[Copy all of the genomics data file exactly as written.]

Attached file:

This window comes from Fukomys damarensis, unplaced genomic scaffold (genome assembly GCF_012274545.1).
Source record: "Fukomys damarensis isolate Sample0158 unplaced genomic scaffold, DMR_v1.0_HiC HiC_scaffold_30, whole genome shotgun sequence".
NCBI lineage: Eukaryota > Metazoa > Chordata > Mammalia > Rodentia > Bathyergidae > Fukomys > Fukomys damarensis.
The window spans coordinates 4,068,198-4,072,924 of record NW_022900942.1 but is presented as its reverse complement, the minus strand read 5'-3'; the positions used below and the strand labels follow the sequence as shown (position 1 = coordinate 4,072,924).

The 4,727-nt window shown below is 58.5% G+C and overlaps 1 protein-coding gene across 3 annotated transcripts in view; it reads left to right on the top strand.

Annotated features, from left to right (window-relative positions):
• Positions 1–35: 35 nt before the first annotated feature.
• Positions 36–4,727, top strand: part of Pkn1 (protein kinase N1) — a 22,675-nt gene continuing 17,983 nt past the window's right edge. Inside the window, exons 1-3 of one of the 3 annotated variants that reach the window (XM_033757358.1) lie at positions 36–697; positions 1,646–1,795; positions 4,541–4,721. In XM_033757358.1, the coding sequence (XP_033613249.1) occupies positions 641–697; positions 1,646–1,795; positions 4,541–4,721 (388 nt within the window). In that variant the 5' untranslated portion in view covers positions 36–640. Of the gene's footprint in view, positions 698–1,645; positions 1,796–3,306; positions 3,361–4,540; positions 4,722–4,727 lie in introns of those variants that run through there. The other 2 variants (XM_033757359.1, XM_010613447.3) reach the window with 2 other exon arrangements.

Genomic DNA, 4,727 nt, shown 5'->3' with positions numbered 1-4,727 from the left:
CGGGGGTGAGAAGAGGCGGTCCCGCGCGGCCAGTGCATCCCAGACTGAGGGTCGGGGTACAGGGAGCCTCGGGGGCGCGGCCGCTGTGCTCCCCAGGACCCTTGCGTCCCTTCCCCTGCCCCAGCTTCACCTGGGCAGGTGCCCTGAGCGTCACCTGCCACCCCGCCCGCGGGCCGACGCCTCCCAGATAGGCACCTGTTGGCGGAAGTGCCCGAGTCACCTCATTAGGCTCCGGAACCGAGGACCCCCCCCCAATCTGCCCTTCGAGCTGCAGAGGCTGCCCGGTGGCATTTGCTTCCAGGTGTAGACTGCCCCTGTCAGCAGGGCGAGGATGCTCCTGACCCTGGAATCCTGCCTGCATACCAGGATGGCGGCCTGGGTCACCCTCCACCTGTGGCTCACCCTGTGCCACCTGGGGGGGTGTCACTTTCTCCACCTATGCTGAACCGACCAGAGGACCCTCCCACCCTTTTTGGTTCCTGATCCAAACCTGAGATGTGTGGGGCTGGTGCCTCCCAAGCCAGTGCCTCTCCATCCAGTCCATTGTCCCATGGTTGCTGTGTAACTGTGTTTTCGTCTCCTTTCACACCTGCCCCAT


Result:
This window comes from Fukomys damarensis, unplaced genomic scaffold (genome assembly GCF_012274545.1).
Source record: "Fukomys damarensis isolate Sample0158 unplaced genomic scaffold, DMR_v1.0_HiC HiC_scaffold_30, whole genome shotgun sequence".
NCBI lineage: Eukaryota > Metazoa > Chordata > Mammalia > Rodentia > Bathyergidae > Fukomys > Fukomys damarensis.
The window spans coordinates 4,068,198-4,072,924 of record NW_022900942.1 but is presented as its reverse complement, the minus strand read 5'-3'; the positions used below and the strand labels follow the sequence as shown (position 1 = coordinate 4,072,924).

The 4,727-nt window shown below is 58.5% G+C and overlaps 1 protein-coding gene across 3 annotated transcripts in view; it reads left to right on the top strand.

Annotated features, from left to right (window-relative positions):
• Positions 1–35: 35 nt before the first annotated feature.
• Positions 36–4,727, top strand: part of Pkn1 (protein kinase N1) — a 22,675-nt gene continuing 17,983 nt past the window's right edge. Inside the window, exons 1-3 of one of the 3 annotated variants that reach the window (XM_033757358.1) lie at positions 36–697; positions 1,646–1,795; positions 4,541–4,721. In XM_033757358.1, the coding sequence (XP_033613249.1) occupies positions 641–697; positions 1,646–1,795; positions 4,541–4,721 (388 nt within the window). In that variant the 5' untranslated portion in view covers positions 36–640. Of the gene's footprint in view, positions 698–1,645; positions 1,796–3,306; positions 3,361–4,540; positions 4,722–4,727 lie in introns of those variants that run through there. The other 2 variants (XM_033757359.1, XM_010613447.3) reach the window with 2 other exon arrangements.

Genomic DNA, 4,727 nt, shown 5'->3' with positions numbered 1-4,727 from the left:
CGGGGGTGAGAAGAGGCGGTCCCGCGCGGCCAGTGCATCCCAGACTGAGGGTCGGGGTACAGGGAGCCTCGGGGGCGCGGCCGCTGTGCTCCCCAGGACCCTTGCGTCCCTTCCCCTGCCCCAGCTTCACCTGGGCAGGTGCCCTGAGCGTCACCTGCCACCCCGCCCGCGGGCCGACGCCTCCCAGATAGGCACCTGTTGGCGGAAGTGCCCGAGTCACCTCATTAGGCTCCGGAACCGAGGACCCCCCCCCAATCTGCCCTTCGAGCTGCAGAGGCTGCCCGGTGGCATTTGCTTCCAGGTGTAGACTGCCCCTGTCAGCAGGGCGAGGATGCTCCTGACCCTGGAATCCTGCCTGCATACCAGGATGGCGGCCTGGGTCACCCTCCACCTGTGGCTCACCCTGTGCCACCTGGGGGGGTGTCACTTTCTCCACCTATGCTGAACCGACCAGAGGACCCTCCCACCCTTTTTGGTTCCTGATCCAAACCTGAGATGTGTGGGGCTGGTGCCTCCCAAGCCAGTGCCTCTCCATCCAGTCCATTGTCCCATGGTTGCTGTGTAACTGTGTTTTCGTCTCCTTTCACACCTGCCCCAT